Enhancement of Recorded Respiratory Sound Using Signal Processing Techniques

Enhancement of Recorded Respiratory Sound Using Signal Processing Techniques

Feng Jin (Nanyang Technological University, Singapore) and Farook Sattar (Nanyang Technological University, Singapore)
Copyright: © 2009 |Pages: 10
DOI: 10.4018/978-1-59904-845-1.ch039
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Abstract

Pulmonary auscultation has been the key method to detect and evaluate respiratory dysfunctions for many years. However, auscultation with a stethoscope is a subjective process that depends on the individual’s own hearing, experience, and ability to differentiate between different sounds (Sovijarvi et al, 2000). Therefore, the computerized method for recording and analysis of pulmonary auscultative signals, being an objective way, are recently playing a more and more important role in the evaluation of patients with pulmonary diseases. Noise interference is one of the most influential factors when dealing with respiratory sound recordings. By definition of (Rossi et al, 2000), any sound not directly induced by breathing is regarded as background noise (BN). BN is divided into two types: environmental noise, which consists of continuous noise and transient noise, and nonrespiratory sounds and body sounds (muscle contraction sounds, skin friction, and heart sounds). The adaptive filtering is usually used to reduce the background noise. However, the problem of existing proposed filtering methods are either not able to minimize the interference or provides distortion which is especially undesirable for biomedical signals (Donoho, 1992).
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Material And Methods

Test Dataset

Tracheal breath sounds signals from 10 healthy students of Nanyang Technological University are used as the dataset of the present study. The sample size of 10 consists of 6 females and 4 males, each producing two clips of 20-second recordings. All clips have been verified to be normal tracheal breath by Dr. Daniel Goh from National University Hospital of Singapore. At the same time, one standard preprocessed normal tracheal breath signal and two preprocessed wheeze signals from (Lehrer, 2002)(Tilkian et al, 2001)(Wilkins et al, 2004) are used together with the recorded data to test the automatic segmentation method.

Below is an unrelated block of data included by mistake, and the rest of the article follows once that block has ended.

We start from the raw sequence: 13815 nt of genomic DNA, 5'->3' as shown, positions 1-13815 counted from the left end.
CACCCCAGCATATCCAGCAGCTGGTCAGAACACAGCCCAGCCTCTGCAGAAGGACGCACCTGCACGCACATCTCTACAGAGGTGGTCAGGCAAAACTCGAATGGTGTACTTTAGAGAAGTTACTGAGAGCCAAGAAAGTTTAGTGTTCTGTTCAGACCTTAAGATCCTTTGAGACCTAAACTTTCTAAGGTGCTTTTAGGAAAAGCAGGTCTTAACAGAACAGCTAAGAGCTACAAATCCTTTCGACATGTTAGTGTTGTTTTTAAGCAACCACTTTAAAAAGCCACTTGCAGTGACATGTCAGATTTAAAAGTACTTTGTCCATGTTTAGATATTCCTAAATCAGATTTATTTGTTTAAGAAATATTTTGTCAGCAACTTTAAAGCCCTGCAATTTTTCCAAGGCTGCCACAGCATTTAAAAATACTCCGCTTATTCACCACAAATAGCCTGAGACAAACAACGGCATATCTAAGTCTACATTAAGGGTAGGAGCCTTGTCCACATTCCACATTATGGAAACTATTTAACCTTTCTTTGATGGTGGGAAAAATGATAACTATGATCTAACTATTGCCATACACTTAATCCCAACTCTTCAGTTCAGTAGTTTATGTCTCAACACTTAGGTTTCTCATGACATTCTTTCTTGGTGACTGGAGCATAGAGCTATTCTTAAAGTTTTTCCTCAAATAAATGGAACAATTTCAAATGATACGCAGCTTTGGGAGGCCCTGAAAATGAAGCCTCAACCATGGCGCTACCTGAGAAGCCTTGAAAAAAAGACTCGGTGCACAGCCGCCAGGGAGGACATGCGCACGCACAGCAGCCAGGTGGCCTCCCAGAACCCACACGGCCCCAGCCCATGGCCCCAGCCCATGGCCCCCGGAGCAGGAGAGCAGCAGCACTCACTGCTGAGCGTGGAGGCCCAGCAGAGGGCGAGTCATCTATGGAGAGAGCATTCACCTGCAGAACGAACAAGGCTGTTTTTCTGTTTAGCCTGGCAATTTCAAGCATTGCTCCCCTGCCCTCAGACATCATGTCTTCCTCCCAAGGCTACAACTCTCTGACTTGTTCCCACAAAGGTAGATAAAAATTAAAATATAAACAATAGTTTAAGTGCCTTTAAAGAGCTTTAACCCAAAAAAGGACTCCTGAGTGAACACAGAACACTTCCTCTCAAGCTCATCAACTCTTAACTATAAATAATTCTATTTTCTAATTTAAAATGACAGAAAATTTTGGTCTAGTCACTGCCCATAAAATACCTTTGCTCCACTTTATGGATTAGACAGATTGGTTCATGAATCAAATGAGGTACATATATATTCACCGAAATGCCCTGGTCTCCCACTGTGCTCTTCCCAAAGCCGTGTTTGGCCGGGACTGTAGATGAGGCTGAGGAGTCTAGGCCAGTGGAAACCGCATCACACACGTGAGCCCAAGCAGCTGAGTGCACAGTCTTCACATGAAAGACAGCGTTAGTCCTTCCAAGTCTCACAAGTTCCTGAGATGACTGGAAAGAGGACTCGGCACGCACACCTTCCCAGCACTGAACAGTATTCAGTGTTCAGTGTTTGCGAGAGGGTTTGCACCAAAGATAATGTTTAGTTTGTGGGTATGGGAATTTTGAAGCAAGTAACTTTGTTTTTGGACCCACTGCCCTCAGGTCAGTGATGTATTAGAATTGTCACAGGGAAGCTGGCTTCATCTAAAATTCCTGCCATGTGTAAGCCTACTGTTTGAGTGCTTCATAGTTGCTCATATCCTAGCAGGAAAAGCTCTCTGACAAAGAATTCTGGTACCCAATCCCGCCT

Key Terms in this Chapter

Background Noise (BN): Any sound not directly induced by breathing is regarded as background noise.

Respiratory Sound: All sounds related to respiration including breath sounds, adventitious sounds, cough sounds, snoring sounds, sneezing sounds, and sounds from the respiratory muscles.

Spike Removal: A signal processing method used to remove noise of impulsive type. It involves the recognition and localization of spikes, which are short time broadband in nature.

Denoising: Denoising is any signal processing method which reconstruct a signal from a noisy one. Its goal is to remove noise and preserve useful information.

Segmentation: Segmentation means audio segmentation which is partitioning an audio stream into its homogeneous units. It refers to partition respiratory sound stream into individual inspiratory and expiratory phases.

Heartbeat Removal: A signal processing technique to remove the heart sound as acquired during sound recording, resulting a continuous pure respiratory sound stream.

Subjective Test: A subjective test session is a sequence of trials where different implementations of the proposed method are compared. Each trial provides several audio files. Each one is the result of the processing of a compared method on a reference-nondegraded file.

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